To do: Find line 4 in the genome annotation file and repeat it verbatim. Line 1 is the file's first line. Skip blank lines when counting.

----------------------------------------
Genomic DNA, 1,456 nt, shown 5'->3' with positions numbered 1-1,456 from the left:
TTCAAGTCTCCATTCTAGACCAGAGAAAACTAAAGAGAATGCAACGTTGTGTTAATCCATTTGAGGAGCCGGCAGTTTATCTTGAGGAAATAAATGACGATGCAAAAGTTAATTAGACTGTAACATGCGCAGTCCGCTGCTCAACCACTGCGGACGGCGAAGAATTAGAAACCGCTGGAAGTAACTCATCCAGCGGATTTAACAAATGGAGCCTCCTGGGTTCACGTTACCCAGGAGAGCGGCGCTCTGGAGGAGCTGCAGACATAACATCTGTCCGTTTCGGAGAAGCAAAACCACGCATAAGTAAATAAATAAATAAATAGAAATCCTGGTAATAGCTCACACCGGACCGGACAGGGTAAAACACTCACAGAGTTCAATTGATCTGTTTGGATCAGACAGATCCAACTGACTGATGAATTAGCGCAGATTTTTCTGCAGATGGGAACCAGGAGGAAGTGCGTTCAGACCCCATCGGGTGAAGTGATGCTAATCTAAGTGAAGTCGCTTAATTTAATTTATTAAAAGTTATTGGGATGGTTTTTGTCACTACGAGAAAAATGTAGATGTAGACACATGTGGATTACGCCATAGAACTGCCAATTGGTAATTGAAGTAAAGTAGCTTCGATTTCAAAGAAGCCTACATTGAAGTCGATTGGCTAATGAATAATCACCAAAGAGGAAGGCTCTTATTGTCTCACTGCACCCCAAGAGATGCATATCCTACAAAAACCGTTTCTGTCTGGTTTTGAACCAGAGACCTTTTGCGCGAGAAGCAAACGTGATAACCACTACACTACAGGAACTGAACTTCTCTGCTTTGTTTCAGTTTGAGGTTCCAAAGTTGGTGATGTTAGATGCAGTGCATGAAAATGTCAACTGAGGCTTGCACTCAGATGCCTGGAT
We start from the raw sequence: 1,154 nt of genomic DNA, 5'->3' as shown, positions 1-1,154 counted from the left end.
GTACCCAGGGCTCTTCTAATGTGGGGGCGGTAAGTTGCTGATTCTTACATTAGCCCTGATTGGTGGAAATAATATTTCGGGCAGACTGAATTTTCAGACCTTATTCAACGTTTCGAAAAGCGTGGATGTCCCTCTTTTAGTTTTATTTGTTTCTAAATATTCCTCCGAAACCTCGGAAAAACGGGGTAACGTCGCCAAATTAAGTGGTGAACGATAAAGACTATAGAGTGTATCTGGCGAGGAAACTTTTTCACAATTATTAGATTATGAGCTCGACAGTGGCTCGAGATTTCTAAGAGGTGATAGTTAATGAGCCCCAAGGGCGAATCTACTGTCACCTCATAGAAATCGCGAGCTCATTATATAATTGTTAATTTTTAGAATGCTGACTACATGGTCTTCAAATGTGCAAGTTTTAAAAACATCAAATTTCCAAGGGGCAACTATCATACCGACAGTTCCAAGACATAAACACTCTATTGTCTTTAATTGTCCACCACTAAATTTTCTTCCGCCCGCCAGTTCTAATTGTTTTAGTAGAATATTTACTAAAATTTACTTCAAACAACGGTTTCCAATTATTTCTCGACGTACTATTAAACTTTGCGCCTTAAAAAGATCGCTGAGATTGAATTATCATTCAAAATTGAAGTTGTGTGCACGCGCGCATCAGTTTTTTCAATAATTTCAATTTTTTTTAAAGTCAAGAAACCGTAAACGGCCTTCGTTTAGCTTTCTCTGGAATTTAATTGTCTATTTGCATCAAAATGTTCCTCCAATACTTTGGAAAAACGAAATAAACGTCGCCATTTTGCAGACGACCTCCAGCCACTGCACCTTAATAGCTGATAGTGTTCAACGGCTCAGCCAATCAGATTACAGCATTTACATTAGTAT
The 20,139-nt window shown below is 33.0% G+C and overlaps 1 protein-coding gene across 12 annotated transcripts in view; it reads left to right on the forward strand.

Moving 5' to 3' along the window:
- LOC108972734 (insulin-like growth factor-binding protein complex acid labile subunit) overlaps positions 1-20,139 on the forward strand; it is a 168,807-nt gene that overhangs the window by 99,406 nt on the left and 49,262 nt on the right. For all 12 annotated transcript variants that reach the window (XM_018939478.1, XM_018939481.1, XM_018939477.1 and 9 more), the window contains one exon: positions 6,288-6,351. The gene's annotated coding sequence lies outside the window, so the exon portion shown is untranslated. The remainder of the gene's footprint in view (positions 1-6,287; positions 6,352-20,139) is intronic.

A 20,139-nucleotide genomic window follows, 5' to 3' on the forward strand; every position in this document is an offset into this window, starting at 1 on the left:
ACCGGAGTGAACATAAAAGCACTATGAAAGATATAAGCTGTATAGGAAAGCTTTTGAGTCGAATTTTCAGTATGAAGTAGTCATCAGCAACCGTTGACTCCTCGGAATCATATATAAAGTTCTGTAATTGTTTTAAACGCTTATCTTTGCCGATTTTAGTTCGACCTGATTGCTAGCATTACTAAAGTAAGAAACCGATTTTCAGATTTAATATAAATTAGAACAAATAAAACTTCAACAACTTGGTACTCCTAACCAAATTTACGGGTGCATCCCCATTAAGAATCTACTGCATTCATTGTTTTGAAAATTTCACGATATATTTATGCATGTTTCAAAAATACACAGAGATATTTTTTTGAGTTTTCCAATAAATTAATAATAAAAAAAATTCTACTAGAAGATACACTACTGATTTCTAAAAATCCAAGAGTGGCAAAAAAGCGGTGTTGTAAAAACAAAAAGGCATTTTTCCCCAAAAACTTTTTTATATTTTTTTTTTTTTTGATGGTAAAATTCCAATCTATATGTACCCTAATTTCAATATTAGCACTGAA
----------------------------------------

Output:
GTACCCAGGGCTCTTCTAATGTGGGGGCGGTAAGTTGCTGATTCTTACATTAGCCCTGATTGGTGGAAATAATATTTCGGGCAGACTGAATTTTCAGACCTTATTCAACGTTTCGAAAAGCGTGGATGTCCCTCTTTTAGTTTTATTTGTTTCTAAATATTCCTCCGAAACCTCGGAAAAACGGGGTAACGTCGCCAAATTAAGTGGTGAACGATAAAGACTATAGAGTGTATCTGGCGAGGAAACTTTTTCACAATTATTAGATTATGAGCTCGACAGTGGCTCGAGATTTCTAAGAGGTGATAGTTAATGAGCCCCAAGGGCGAATCTACTGTCACCTCATAGAAATCGCGAGCTCATTATATAATTGTTAATTTTTAGAATGCTGACTACATGGTCTTCAAATGTGCAAGTTTTAAAAACATCAAATTTCCAAGGGGCAACTATCATACCGACAGTTCCAAGACATAAACACTCTATTGTCTTTAATTGTCCACCACTAAATTTTCTTCCGCCCGCCAGTTCTAATTGTTTTAGTAGAATATTTACTAAAATTTACTTCAAACAACGGTTTCCAATTATTTCTCGACGTACTATTAAACTTTGCGCCTTAAAAAGATCGCTGAGATTGAATTATCATTCAAAATTGAAGTTGTGTGCACGCGCGCATCAGTTTTTTCAATAATTTCAATTTTTTTTAAAGTCAAGAAACCGTAAACGGCCTTCGTTTAGCTTTCTCTGGAATTTAATTGTCTATTTGCATCAAAATGTTCCTCCAATACTTTGGAAAAACGAAATAAACGTCGCCATTTTGCAGACGACCTCCAGCCACTGCACCTTAATAGCTGATAGTGTTCAACGGCTCAGCCAATCAGATTACAGCATTTACATTAGTAT